Salvaged building supplies as puzzle pieces

Gabriel Gonzalez is a young man with many skills and a passion for green design and reuse. He has plans to graduate with a degree in Adpative Reuse from Fairhaven College at Western Washington University in Bellingham in the fall of 2010. He also has worked for the salvage and deconstruction crews at The RE Store from 2008-2010. His work has given him an opportunity to have regular access to a good selection of used materials and he has made the most of them.

Kitchen remodel from used cabinets

The kitchen was created from the ground up. He found a used refrigerator and stove, butcher block, the faucet and the cabinets.

“The kitchen cabinets were a really great set from the 1950’s and were a perfect fit. I couldn’t have come up with the design. But when I saw those 3 pieces left behind from a larger 12 piece set, I knew they were the ones. I let those cabinets determine the kitchen layout.”

Gabriel completely remodeled a heavily outdated and partially unfinished building that he owns, turning it into a warm and inviting little 2 bedroom cottage.  He gutted the bathroom and kitchen, and transformed the entire place with over 80 percent all used materials. All of the windows were used. The window sills, door and window casings, and the base molding throughout the house was made from quality fascia boards that he helped salvage from a house on Highland Drive in Bellingham. Curtain rods were made from copper pipe and brackets and the list goes on.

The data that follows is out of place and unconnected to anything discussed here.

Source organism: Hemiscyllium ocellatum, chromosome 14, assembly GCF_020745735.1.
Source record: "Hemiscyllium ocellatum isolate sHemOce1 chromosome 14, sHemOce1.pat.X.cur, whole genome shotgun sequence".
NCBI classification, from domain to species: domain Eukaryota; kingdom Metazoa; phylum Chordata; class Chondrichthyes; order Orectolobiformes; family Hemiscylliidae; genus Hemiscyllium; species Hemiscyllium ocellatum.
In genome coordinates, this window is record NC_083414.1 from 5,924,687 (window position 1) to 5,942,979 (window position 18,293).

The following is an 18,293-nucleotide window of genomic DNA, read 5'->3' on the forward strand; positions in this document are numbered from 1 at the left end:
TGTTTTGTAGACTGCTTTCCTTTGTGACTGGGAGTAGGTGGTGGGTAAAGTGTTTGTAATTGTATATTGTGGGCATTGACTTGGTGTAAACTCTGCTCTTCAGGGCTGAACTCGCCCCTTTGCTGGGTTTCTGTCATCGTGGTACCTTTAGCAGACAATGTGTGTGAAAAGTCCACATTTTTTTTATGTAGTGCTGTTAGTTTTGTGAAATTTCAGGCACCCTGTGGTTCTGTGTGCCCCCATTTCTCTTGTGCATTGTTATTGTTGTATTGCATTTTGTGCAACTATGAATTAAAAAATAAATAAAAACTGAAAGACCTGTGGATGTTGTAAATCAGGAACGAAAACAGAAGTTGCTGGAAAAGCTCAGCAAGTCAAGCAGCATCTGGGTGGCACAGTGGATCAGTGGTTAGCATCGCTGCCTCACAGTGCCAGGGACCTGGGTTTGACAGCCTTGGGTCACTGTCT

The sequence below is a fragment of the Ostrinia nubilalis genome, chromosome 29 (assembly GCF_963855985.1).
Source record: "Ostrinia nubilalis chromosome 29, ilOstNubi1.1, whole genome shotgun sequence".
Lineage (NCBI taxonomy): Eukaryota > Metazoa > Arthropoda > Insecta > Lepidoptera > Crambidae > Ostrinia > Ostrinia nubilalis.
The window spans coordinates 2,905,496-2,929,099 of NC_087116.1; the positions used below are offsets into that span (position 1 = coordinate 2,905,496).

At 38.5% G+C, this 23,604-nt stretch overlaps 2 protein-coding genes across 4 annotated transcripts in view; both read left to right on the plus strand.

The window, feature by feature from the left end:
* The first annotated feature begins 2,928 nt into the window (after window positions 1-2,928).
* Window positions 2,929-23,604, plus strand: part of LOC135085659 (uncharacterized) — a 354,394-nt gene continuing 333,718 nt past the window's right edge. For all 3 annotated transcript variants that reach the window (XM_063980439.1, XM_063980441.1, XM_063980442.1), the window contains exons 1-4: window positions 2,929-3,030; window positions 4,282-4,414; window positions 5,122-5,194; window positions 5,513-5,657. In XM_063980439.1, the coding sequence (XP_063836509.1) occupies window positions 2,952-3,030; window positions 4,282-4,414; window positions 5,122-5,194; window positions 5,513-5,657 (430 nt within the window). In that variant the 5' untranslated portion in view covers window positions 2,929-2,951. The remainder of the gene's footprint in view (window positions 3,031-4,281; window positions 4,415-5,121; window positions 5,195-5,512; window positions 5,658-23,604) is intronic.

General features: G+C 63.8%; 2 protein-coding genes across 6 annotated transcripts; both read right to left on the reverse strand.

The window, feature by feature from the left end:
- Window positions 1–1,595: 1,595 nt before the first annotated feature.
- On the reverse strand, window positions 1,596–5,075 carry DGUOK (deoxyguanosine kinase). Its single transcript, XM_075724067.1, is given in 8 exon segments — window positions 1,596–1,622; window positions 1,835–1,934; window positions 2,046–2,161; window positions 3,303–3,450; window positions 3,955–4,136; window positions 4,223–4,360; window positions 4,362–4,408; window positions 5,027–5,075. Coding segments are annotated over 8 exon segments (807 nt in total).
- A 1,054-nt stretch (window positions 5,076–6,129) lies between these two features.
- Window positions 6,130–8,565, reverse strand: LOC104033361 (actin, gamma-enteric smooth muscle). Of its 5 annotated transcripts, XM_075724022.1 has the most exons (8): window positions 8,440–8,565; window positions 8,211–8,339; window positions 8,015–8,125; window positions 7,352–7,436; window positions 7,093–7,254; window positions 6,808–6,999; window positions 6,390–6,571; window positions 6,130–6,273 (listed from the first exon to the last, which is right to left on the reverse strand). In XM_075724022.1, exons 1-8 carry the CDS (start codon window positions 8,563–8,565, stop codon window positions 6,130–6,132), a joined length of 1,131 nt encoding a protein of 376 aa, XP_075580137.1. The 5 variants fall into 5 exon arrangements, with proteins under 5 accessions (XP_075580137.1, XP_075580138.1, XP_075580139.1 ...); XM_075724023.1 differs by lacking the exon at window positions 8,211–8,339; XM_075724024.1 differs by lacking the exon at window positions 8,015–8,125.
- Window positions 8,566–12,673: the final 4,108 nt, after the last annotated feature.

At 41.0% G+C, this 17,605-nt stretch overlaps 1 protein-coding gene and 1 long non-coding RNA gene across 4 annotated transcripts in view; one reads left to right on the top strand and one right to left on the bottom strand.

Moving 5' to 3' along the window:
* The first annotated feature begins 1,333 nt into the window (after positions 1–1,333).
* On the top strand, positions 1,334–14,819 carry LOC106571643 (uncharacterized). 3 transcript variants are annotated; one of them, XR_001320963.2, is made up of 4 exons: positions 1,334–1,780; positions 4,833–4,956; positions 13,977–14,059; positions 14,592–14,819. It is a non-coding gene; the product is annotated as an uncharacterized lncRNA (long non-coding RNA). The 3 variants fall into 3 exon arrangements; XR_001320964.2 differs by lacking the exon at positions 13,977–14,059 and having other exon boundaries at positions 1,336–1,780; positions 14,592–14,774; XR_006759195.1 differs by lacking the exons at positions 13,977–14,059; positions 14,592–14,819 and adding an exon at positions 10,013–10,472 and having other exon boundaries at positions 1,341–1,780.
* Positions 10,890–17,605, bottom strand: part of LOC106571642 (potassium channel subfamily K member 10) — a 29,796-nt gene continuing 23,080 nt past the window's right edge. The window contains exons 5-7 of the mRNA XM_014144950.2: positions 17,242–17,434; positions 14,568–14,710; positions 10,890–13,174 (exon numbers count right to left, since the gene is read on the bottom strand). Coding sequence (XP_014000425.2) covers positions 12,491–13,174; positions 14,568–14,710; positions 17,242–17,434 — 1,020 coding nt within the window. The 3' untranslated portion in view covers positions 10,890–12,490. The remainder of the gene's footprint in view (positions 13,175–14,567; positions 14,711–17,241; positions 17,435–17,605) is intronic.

Salvaged materials abound in this bathroom

“I didn’t have all of the materials at the beginning of the project. I had to wait for some of the right items to come in.”

His used materials list for the bathroom included: the tub and toilet, vanity, sink & faucet, tile, lighting fixtures, door and a mirror from a house he helped salvage from on Whidbey Island. The 2×4 studs were from the green demolition deconstruction of a house that Gonzalez worked on at a Kickerville Road site.

Everything in the bathroom was used, except for the paint and heater vent cover. He rebuilt the existing wall heater and found a refurbished water heater and used cutoff scraps of bathroom-grade drywall from a big-box retailer. Not content to have an ordinary bathroom, he customized the tile to his own liking.

“The tile was like a puzzle. I cut all the granite and marble tiles down from 12×12 inches to 6×6 inches and went for it. I even used tile for the window trim.”


Copper pipe curtain rods
Copper pipe curtain rod and salvaged window

With the project complete, Gabriel now gets to enjoy the beautiful and functional spaces on a daily basis.

“It was well worth all the effort. Nobody I know has a kitchen cabinet set like mine or a tiled bathroom with even half the style.”